from the Dogear Diary ( )
  jeane | Dec 11, 2017 |
Interesting but a little long. ( )
  Eye_Gee | May 8, 2017 |
Yes, I know five stars are too many. It's not an 'amazing' or perfect book. But I do think that many of us who empathize with the characters would enjoy this tremendously, and I also think that people who know someone who obsesses over a game, any game, would benefit from reading this and understanding another aspect of the human condition. Also, years later, I still remember parts of this book every time I play a word game. ( )
  Cheryl_in_CC_NV | Jun 6, 2016 |
Showing 1-5 of 37 (next | show all)
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"Virtually everyone suffers from the deeply ingrained habit of considering language as a medium of communication."

-- Dimitri Borgmann, Language on Vacation
"Without effort, he had learned English, French, Portuguese, Latin. I suspect, nevertheless, that he was not very capable of thought. To think is to forget a difference, to generalize, to abstract. In the overly replete world of Funes, there was nothing but details, almost contiguous details."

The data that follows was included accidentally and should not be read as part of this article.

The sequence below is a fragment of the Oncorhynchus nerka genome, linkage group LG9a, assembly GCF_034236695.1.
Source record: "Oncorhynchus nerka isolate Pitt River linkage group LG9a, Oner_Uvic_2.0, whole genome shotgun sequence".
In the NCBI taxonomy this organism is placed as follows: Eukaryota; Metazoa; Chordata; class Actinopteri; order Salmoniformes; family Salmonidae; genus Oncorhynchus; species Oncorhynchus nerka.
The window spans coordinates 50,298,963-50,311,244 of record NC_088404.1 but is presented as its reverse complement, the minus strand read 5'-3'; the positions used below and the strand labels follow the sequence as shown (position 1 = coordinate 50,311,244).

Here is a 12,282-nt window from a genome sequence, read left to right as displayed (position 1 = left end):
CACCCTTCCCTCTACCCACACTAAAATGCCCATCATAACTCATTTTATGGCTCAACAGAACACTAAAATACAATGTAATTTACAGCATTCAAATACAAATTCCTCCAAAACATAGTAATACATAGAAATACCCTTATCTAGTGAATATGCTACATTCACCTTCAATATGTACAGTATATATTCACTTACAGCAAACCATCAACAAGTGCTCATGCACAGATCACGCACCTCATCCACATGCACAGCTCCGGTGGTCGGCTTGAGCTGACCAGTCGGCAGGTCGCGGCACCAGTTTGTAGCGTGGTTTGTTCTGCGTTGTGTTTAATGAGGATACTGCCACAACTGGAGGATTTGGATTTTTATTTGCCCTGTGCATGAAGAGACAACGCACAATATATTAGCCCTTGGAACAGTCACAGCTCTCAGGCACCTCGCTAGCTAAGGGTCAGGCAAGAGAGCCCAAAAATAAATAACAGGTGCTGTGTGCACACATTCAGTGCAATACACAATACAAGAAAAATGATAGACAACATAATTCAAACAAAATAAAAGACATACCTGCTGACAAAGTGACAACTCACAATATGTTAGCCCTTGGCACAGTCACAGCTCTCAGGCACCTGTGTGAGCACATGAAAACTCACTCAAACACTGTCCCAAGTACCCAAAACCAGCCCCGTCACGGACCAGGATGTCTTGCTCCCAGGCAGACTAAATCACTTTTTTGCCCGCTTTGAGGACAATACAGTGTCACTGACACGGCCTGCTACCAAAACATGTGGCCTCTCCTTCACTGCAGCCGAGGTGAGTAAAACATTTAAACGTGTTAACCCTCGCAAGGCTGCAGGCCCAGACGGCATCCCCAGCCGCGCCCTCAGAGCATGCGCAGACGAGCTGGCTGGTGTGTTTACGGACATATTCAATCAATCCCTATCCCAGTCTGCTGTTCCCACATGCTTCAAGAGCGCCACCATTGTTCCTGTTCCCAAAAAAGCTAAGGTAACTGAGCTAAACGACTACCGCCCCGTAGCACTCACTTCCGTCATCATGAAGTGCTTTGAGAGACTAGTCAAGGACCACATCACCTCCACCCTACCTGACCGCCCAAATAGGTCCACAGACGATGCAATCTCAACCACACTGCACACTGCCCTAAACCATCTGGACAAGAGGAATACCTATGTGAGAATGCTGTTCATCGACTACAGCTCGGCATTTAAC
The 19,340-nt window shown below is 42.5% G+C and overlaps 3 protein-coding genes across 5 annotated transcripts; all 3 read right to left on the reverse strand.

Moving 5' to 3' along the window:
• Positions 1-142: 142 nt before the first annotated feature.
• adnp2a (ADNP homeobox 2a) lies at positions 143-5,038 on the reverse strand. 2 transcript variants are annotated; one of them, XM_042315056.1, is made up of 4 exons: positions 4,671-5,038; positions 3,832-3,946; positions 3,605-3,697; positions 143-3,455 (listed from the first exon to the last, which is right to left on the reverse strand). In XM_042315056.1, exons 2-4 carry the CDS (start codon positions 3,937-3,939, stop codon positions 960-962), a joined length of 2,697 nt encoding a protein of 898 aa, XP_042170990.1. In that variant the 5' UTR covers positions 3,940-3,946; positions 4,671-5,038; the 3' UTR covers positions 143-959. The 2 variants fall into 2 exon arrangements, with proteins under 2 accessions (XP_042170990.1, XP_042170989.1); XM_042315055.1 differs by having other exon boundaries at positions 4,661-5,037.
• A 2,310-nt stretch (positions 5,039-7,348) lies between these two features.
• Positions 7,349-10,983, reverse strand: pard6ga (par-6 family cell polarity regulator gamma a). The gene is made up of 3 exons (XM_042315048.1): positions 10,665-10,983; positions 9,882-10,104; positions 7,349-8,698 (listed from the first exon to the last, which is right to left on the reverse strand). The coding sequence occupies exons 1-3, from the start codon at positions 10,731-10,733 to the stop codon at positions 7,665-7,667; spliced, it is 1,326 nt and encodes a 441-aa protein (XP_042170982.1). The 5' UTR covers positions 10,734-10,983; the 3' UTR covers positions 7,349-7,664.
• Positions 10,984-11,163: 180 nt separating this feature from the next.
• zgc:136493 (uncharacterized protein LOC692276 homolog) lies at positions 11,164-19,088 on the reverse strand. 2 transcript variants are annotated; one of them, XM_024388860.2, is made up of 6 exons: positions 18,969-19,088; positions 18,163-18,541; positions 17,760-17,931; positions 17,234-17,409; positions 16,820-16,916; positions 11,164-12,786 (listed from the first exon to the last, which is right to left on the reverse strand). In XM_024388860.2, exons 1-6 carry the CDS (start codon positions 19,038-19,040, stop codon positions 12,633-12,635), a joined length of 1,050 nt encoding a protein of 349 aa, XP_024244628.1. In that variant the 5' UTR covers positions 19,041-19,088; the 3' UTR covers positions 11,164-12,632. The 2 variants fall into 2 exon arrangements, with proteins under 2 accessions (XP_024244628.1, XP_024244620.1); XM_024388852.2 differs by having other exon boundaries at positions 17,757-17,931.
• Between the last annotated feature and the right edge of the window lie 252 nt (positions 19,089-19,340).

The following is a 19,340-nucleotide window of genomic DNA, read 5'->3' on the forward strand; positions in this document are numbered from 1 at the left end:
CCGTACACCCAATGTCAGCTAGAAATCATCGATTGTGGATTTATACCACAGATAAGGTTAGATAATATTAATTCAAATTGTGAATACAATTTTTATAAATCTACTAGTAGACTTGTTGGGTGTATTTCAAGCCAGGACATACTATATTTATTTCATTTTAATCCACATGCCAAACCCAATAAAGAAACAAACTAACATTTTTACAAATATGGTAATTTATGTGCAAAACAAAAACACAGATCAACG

-- Jorge Luis Borges, "Funes, the Memorious"
"Words, words, words. I'm sick of words."

-- Eliza Doolittle, My Fair Lady
For Lampros, Cindy, and Michael
First words
The world of games and the world of words are governed by their own sets of elaborate rules. (Author's Note)
The cops arrive, as they always do, their Aegean blue NYPD cruiser bumping onto the sidewalk and into the northwest corner of Washington Square park.
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(Click to show. Warning: May contain spoilers.)